Over Board Café – Free Coffee Pivot

Published June 12, 2020 Views: 11

Like thousands of businesses, Over Board Cafe in Perth was forced to close its doors and stand down most employees at the height of the COVID-19 pandemic. Watch how owner Clive Pickering’s free coffee pivot, quickly turned into a way to help his international staff.

Watch how they transformed and adapted during this time.

Transcript

  • Over Board Café – Free Coffee Pivot

    “I’m sorry, guys. We have no trade. We have no revenue. I have no way of paying you.” And when you say that to people that have been working alongside you, it is the pits.

    I’m Clive Pickering of Over Board Cafe, in the beautiful Hillarys Boat Harbour in Perth. It’s a iconic part of the Boat Harbour at Perth. We’ve been here for five years. We have about 160 seats inside and 100 seats outside. It’s a very, very popular site for people and visitors to Perth.

    There was a market drop-off in February as we started to realize the enormity of this thing. Over the first two weeks of March, it really did become a very significant drop-off and that meant going from literally a much-reduced turnover down to nothing. In the summer, I normally have about 40, 42, 43 in total staff. And normally, half of those, give or take, will be international travelers.

    I had a meeting with the staff and we sat them all down, and we had to lay them off. Every single one was stood down and that was the worst day of my life. I can absolutely categorically say that it was the worst day of my life when I had to stand down all of my staff team. “I’m sorry, guys. We have no trade. We have no revenue. I have no way of paying you and I have no idea what you’re gonna do. But we’re all in this together and we’ll work away, but that’s about all I can say to you.” And when you say that to people that have been working alongside you, it is the pits.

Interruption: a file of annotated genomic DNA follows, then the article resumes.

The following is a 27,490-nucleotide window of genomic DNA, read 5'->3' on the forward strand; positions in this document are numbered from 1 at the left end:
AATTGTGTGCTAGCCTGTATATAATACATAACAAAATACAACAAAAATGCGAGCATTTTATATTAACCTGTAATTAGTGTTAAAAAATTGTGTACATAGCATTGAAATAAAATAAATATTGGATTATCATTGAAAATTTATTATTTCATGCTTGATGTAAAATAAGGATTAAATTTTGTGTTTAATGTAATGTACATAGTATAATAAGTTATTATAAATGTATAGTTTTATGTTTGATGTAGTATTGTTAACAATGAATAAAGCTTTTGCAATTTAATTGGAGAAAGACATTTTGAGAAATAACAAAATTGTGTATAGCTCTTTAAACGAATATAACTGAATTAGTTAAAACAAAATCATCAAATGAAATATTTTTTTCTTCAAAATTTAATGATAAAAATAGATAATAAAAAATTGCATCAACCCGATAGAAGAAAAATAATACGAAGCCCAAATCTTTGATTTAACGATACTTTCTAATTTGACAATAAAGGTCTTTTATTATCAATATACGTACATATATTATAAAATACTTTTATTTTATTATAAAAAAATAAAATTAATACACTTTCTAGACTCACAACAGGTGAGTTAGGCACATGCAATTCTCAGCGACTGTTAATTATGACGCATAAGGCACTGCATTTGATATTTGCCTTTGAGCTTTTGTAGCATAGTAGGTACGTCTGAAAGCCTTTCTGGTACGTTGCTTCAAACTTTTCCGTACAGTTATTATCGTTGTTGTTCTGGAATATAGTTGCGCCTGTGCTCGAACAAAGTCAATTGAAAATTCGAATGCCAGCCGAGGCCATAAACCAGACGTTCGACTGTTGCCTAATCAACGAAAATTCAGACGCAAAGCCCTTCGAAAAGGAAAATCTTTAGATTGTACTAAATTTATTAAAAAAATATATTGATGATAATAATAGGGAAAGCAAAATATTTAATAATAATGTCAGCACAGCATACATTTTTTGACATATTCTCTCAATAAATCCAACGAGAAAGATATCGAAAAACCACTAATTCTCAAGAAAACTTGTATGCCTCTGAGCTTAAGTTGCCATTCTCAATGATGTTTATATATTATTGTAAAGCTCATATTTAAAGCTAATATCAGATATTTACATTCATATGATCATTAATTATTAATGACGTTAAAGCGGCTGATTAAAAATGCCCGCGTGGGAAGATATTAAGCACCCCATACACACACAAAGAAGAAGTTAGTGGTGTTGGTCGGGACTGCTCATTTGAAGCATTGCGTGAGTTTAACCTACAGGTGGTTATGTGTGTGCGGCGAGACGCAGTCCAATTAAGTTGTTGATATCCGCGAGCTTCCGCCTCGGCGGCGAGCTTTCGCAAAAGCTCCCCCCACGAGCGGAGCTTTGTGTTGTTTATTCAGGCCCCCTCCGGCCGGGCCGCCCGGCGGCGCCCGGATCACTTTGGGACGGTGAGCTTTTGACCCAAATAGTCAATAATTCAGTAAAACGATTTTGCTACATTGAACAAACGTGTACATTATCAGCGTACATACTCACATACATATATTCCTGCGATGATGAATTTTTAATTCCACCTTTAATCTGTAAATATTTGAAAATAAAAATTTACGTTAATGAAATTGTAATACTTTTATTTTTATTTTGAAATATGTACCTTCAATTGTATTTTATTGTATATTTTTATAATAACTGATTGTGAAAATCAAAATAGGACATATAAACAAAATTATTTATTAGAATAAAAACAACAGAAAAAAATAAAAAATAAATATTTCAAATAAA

So, I’ve put a collection box in the cafe for customers, inviting them to donate food in the food bank style. And I’ve been inviting them to bring in something that we can share out amongst all our international visa holders. And I made a phone call to our fruit and veg supplier and he brought in a basket of fruit, and he started it off. And I now have a spread that’s ever-growing in tables down in the empty part at the cafe here, with contributions of fruit juice, of breakfast cereals, of flour, of sugar, of rice, of tacos, Further on down, we’ve got all sorts of jams and tins of all sorts of things going on down these tables that have been donated by customers. We came in this morning and just opened the doors and sitting at the front door was a bag of groceries that have been left by a customer.

    I’ve offered free coffee. Free coffee because I’m not making any profit from it and any proceeds from it. I want to pass all of the proceeds to the international visa holders. I invite people to pop something either in the tip jar or pop it onto their card, because 99% of the customers say, “No, no, no. I want to pay. I want to pay.” We say, “Okay, no problem at all.” You pay your normal price and all of the proceeds from that sale will go to the international visa holders.

    It’s been a worthwhile exercise to really demonstrate to people that the proceeds are going to the international visa holders. And slowly, one by one, I’ve been able to call them up and say, “Okay, we’ve got a plan. We can bring you back on board.” And that’s really very, very important for me.

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